A Clarification on Hamas and Fatah « The Washington Independent
I said in an earlier post on the Obama administration and the Goldstone commission that Hamas might “benefit if next year’s scheduled elections go forward.” That was poorly phrased. What I meant was that Hamas stands to benefit from the weakening of more moderate factions. Because, as George Washington University’s Nathan Brown emailed me, I elided a pretty important fact:
But your post mentions a couple times the possibility of Hamas running in elections. You’re missing something (though you’re in good company). They can’t run. They are barred by Abbas’s decree law on elections. Not by name, but still pretty explicitly: nobody can run who doesn’t certify his/her acceptance of some things that Hamas won’t accept. Those provisions were inserted precisely to keep Hamas from running.
This is, by the way, another case of blindness to Palestinian domestic politics. The reason elections are unlikely is because they would be deeply unpopular unless they would be based on national reconciliation. They would give nobody in Ramallah any legitimacy and would probably cost them dearly.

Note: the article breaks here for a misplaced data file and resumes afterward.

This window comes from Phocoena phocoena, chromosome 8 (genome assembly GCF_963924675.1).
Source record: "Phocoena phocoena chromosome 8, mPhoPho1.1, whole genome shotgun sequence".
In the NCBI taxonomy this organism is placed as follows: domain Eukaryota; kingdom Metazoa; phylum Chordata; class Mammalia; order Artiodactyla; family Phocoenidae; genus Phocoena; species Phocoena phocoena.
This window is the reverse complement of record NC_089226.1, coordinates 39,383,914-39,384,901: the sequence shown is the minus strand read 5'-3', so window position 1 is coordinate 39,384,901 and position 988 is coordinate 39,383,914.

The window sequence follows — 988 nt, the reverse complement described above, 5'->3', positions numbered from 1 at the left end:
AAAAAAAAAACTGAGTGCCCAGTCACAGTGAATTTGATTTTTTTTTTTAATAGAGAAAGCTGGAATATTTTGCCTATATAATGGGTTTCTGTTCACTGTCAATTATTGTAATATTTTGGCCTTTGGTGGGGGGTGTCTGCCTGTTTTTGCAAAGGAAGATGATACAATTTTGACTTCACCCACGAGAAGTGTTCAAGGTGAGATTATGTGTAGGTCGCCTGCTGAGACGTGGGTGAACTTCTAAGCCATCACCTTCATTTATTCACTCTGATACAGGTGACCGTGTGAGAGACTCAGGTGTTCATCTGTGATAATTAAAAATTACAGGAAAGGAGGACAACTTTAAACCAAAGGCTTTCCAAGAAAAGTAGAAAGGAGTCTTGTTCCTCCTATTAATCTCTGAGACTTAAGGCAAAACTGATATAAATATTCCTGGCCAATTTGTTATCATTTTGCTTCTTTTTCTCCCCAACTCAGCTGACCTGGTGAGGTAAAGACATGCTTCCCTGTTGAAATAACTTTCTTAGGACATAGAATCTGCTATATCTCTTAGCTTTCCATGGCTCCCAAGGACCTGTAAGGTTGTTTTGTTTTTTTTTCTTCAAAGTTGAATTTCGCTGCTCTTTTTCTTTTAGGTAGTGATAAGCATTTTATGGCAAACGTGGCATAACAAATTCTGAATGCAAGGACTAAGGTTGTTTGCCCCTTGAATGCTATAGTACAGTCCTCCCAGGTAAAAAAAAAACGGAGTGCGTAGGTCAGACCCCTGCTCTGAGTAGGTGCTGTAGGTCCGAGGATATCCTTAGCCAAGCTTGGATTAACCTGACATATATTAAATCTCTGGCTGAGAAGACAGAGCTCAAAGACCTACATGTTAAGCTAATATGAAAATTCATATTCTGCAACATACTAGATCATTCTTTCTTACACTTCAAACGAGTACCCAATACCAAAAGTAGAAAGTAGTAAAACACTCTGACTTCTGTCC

Since the June 2007 fighting in Gaza, it’s been pretty clear that there couldn’t be elections unless Hamas and Fatah agree, the US supports them, and Israel acquiesces. And that’s a tough series of hoops. The most likely course, by the way, is for the Central Elections Commission to report to Abbas that they don’t think they can carry out elections. He then regretfully reports that while he is a good democrat, Hamas is not. And he throws the problem to the PLO to appoint a president (and get rid of the parliament where Hamas still has a majority). I don’t know who that president will be—we’ll hear what Abbas has to say about that soon—but I would guess Abbas himself is still the most likely option.